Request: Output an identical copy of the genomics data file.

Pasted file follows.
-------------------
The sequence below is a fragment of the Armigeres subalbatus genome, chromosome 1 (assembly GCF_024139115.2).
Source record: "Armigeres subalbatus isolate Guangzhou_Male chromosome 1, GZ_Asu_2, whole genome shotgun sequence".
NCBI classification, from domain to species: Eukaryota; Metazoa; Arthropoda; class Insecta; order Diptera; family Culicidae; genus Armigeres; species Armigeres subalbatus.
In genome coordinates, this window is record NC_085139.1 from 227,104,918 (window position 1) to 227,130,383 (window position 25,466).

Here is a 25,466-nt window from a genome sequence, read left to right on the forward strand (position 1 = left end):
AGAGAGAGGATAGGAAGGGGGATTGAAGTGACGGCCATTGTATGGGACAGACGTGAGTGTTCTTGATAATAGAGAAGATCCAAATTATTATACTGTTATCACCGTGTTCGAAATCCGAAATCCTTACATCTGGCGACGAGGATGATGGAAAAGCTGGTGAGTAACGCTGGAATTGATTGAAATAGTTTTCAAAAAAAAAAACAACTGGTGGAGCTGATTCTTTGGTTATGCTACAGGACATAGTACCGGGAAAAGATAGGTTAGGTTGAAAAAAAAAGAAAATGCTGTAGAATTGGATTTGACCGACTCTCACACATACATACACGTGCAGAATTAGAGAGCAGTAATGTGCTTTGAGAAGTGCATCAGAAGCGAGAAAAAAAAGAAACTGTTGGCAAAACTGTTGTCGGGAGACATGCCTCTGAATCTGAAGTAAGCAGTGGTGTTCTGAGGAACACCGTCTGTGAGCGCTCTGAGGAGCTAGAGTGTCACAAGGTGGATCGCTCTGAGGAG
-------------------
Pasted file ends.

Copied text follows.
The sequence below is a fragment of the Armigeres subalbatus genome, chromosome 1 (assembly GCF_024139115.2).
Source record: "Armigeres subalbatus isolate Guangzhou_Male chromosome 1, GZ_Asu_2, whole genome shotgun sequence".
NCBI classification, from domain to species: Eukaryota; Metazoa; Arthropoda; class Insecta; order Diptera; family Culicidae; genus Armigeres; species Armigeres subalbatus.
In genome coordinates, this window is record NC_085139.1 from 227,104,918 (window position 1) to 227,130,383 (window position 25,466).

Here is a 25,466-nt window from a genome sequence, read left to right on the forward strand (position 1 = left end):
AGAGAGAGGATAGGAAGGGGGATTGAAGTGACGGCCATTGTATGGGACAGACGTGAGTGTTCTTGATAATAGAGAAGATCCAAATTATTATACTGTTATCACCGTGTTCGAAATCCGAAATCCTTACATCTGGCGACGAGGATGATGGAAAAGCTGGTGAGTAACGCTGGAATTGATTGAAATAGTTTTCAAAAAAAAAAACAACTGGTGGAGCTGATTCTTTGGTTATGCTACAGGACATAGTACCGGGAAAAGATAGGTTAGGTTGAAAAAAAAAGAAAATGCTGTAGAATTGGATTTGACCGACTCTCACACATACATACACGTGCAGAATTAGAGAGCAGTAATGTGCTTTGAGAAGTGCATCAGAAGCGAGAAAAAAAAGAAACTGTTGGCAAAACTGTTGTCGGGAGACATGCCTCTGAATCTGAAGTAAGCAGTGGTGTTCTGAGGAACACCGTCTGTGAGCGCTCTGAGGAGCTAGAGTGTCACAAGGTGGATCGCTCTGAGGAG